Madilyn
Madilyn
  • Tutorial Team
  • Warren, MI

Update Your Ugly Ceiling Fans!

4 Materials
$15.00
4 Hours
Medium

I used to open my eyes every morning after a night's sleep only to be greeted by my VERY ugly ceiling fan. Not anymore! Check out my easy updates.
The finished product in my "bird room"
I started by removing JUST THE BLADES, not the entire fan. Each blade was held on with just two screws. Who knew?

Next I dusted and and cleaned both sides of the blades with a good de-greaser like Crud Cutter. This made it possible for the paint to stick on the sides of the blades without peeling off later. Also. you will need to remove the "arms" on each blade. You can paint them if you wish. I used chalk paint which covers great and doesn't require any prep work or sanding.

Now the fun part! I decided on a theme/color scheme. In this case bird/old-fashioned theme in turquoise and cream colors. Next I flipped through my $5 Walmart scrap booking paper books for potential candidates. If you aren't sure about what colors will match each other either do each blade the same or use paper from the same book. Most books carry pages in the same color family. In my case I used various papers I already had from other projects.

Once you have your papers, you will need to play around with them to makes sure that you have enough paper not only to cover the blade but also so match the pictures in the case your blades are longer than the standard 12 in x 12 in scrap book pages. If you don't feel comfortable having the skill to match, you can use wrapping paper, contact paper, or scrap book paper that is made up of random or repeated shapes and is already distressed looking. Here is an example of another blade from a different fan. Since the paper was already patchwork, it is harder to see the seams.


This paper already has built in seams!
Now the work begins. Lay out the blades on each page of paper. Make sure to take into consideration the placement of any pictures. On this blade I wanted to make sure the bird was on the largest part of the blade because I thought it was the prettiest part.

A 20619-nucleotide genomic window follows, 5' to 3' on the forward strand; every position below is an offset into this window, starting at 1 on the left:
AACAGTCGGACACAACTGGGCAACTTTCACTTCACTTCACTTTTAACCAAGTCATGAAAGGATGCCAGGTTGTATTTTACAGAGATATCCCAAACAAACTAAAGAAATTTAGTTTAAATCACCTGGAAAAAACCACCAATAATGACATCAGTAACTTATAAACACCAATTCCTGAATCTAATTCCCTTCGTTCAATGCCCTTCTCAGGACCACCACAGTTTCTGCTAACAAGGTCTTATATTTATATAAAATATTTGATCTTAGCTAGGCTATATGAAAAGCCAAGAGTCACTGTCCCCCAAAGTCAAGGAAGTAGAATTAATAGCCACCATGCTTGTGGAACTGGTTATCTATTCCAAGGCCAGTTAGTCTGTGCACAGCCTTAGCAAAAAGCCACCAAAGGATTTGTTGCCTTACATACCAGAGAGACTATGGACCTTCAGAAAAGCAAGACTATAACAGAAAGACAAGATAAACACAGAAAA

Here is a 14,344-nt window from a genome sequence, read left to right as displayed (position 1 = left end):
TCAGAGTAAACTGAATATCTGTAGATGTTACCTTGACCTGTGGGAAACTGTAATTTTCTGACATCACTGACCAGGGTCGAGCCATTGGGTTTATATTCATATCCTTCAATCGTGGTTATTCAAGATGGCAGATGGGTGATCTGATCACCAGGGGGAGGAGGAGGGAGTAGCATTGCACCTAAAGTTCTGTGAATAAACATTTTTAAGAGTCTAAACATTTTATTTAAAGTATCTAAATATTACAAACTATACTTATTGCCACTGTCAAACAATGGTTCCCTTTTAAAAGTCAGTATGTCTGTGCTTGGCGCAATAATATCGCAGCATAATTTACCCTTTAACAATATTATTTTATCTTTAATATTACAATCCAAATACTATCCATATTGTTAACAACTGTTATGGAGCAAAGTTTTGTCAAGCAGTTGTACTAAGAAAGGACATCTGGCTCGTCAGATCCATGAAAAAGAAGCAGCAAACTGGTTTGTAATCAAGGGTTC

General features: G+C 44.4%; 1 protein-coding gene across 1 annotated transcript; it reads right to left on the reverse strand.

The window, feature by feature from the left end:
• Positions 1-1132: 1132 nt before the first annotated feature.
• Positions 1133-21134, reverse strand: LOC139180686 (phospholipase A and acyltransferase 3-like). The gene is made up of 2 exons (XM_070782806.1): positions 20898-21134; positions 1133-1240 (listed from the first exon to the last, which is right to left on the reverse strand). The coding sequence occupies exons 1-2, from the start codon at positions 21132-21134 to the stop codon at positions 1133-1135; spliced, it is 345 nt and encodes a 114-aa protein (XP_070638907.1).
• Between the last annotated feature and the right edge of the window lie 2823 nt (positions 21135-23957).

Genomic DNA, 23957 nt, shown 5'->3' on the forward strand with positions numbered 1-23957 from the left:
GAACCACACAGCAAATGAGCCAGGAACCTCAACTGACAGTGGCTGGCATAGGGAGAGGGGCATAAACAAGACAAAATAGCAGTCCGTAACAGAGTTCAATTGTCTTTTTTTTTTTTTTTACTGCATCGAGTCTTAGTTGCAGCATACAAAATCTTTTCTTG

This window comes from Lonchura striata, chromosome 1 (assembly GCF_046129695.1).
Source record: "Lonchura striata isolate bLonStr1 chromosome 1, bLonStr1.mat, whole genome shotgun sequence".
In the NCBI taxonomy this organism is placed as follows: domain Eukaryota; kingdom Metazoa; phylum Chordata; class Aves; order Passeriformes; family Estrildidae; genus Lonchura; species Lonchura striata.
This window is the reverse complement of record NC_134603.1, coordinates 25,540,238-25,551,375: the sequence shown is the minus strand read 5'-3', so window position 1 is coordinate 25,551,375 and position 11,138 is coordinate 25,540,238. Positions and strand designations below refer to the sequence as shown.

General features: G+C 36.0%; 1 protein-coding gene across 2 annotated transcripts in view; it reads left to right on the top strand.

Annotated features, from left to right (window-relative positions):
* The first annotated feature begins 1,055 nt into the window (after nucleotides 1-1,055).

Keep placement in mind before cutting
Alright, by now you should have an approximate idea of placement of paper on each blade. You can skip this next step if you want to. In fact, it took me 2 fan projects to even realize this WAS a step. If your blades are those ugly fake wood like mine were, you might want to paint the edges of each blade with the color of EACH PAPER that will be place on it. If you skip this you will just have the wood peeking through on the edges of each blade. It is a matter of taste and in my case laziness! lol
Can you see the brown, wood edges?
OK, now I am going to share a secret with you. This will make the difference between clean, finished edges without bubbles on the paper and a poorly cut lumpy blade. Trust me. Once I discovered this secret I redid all of my previous work and it was worth it.

Notice how my laundry room blade doesn't look like a 2nd grader cut it? To achieve that effect you need to leave about a quarter to a half inch of over hang on each side of the blades. The second half of the secret to alleviate the bubbles is to run your paper under warm water for a second. Make sure it isn't soaking wet, just slightly damp ALL OVER. If you miss any spots, these will bubble up. Relax, your picture will not disappear off of your paper! Work on one blade at a time. While your wet paper is "curing" you can spread a thin coat of Mod Poge on the blade. Only spread on the section that is going to be covered by the ONE sheet of paper you just got wet. I always go about a half inch past the seam but no more.
Using distressed paper helps hide mistakes!
After you have attached all of the paper, making sure to match up the seams if necessary, (don't overlap if possible) you can gently push down on the paper with a damp sponge. This will smooth out the paper.

Next, GENTLY use a 320 grit sanding block to lightly sand the overhang paper around each blade. That is what gives the clean edge. It is easier to do if the paper is still slightly wet. Repeat with each blade and before you know it it will be time to lightly coat the dried blades with a few sealing coats of Mod Podge, put the blades back up and enjoy your hard work!
My USA themed room.

Suggested materials:

  • Screwdriver, sanding block, foam brush  (Lowes)
  • Scrap book paper (5 sheets), chalk paint. Mod Poge  (Walmart (I used paper from 3 different books which cost $5 ea)
  • Measuring tape, scissors, pencil. sponge  (Had on hand)
See all materials

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